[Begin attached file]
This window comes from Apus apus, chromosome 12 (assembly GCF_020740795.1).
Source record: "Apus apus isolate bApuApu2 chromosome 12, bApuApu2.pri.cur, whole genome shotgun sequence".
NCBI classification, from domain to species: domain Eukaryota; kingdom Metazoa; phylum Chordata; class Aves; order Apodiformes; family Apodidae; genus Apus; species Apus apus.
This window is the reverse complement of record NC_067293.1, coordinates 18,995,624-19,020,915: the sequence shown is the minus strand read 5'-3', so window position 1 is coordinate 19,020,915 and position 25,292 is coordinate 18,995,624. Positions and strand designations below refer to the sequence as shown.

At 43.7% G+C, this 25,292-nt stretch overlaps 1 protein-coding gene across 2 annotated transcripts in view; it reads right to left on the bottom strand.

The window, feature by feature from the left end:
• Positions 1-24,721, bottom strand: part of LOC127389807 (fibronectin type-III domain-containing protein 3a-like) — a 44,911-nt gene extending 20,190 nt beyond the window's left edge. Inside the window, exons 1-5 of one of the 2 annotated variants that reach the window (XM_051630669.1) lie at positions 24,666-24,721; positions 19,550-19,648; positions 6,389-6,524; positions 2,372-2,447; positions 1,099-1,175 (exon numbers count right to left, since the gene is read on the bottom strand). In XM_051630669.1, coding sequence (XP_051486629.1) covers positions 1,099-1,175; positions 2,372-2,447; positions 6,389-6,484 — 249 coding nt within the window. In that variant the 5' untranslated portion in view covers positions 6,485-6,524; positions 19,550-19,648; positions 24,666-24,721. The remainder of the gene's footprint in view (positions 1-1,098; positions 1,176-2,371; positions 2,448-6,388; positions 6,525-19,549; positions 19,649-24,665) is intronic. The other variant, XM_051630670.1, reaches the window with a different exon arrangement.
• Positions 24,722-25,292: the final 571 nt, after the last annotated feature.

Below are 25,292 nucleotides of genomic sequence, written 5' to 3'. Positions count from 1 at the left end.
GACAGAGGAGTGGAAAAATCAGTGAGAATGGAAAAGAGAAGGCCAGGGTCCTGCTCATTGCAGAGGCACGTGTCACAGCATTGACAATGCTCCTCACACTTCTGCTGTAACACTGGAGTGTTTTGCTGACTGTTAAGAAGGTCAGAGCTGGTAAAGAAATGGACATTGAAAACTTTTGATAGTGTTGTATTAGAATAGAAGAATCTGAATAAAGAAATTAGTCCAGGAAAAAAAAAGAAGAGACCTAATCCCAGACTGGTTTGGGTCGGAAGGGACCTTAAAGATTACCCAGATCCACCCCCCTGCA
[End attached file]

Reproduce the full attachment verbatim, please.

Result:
This window comes from Apus apus, chromosome 12 (assembly GCF_020740795.1).
Source record: "Apus apus isolate bApuApu2 chromosome 12, bApuApu2.pri.cur, whole genome shotgun sequence".
NCBI classification, from domain to species: domain Eukaryota; kingdom Metazoa; phylum Chordata; class Aves; order Apodiformes; family Apodidae; genus Apus; species Apus apus.
This window is the reverse complement of record NC_067293.1, coordinates 18,995,624-19,020,915: the sequence shown is the minus strand read 5'-3', so window position 1 is coordinate 19,020,915 and position 25,292 is coordinate 18,995,624. Positions and strand designations below refer to the sequence as shown.

At 43.7% G+C, this 25,292-nt stretch overlaps 1 protein-coding gene across 2 annotated transcripts in view; it reads right to left on the bottom strand.

The window, feature by feature from the left end:
• Positions 1-24,721, bottom strand: part of LOC127389807 (fibronectin type-III domain-containing protein 3a-like) — a 44,911-nt gene extending 20,190 nt beyond the window's left edge. Inside the window, exons 1-5 of one of the 2 annotated variants that reach the window (XM_051630669.1) lie at positions 24,666-24,721; positions 19,550-19,648; positions 6,389-6,524; positions 2,372-2,447; positions 1,099-1,175 (exon numbers count right to left, since the gene is read on the bottom strand). In XM_051630669.1, coding sequence (XP_051486629.1) covers positions 1,099-1,175; positions 2,372-2,447; positions 6,389-6,484 — 249 coding nt within the window. In that variant the 5' untranslated portion in view covers positions 6,485-6,524; positions 19,550-19,648; positions 24,666-24,721. The remainder of the gene's footprint in view (positions 1-1,098; positions 1,176-2,371; positions 2,448-6,388; positions 6,525-19,549; positions 19,649-24,665) is intronic. The other variant, XM_051630670.1, reaches the window with a different exon arrangement.
• Positions 24,722-25,292: the final 571 nt, after the last annotated feature.

Below are 25,292 nucleotides of genomic sequence, written 5' to 3'. Positions count from 1 at the left end.
GACAGAGGAGTGGAAAAATCAGTGAGAATGGAAAAGAGAAGGCCAGGGTCCTGCTCATTGCAGAGGCACGTGTCACAGCATTGACAATGCTCCTCACACTTCTGCTGTAACACTGGAGTGTTTTGCTGACTGTTAAGAAGGTCAGAGCTGGTAAAGAAATGGACATTGAAAACTTTTGATAGTGTTGTATTAGAATAGAAGAATCTGAATAAAGAAATTAGTCCAGGAAAAAAAAAGAAGAGACCTAATCCCAGACTGGTTTGGGTCGGAAGGGACCTTAAAGATTACCCAGATCCACCCCCCTGCA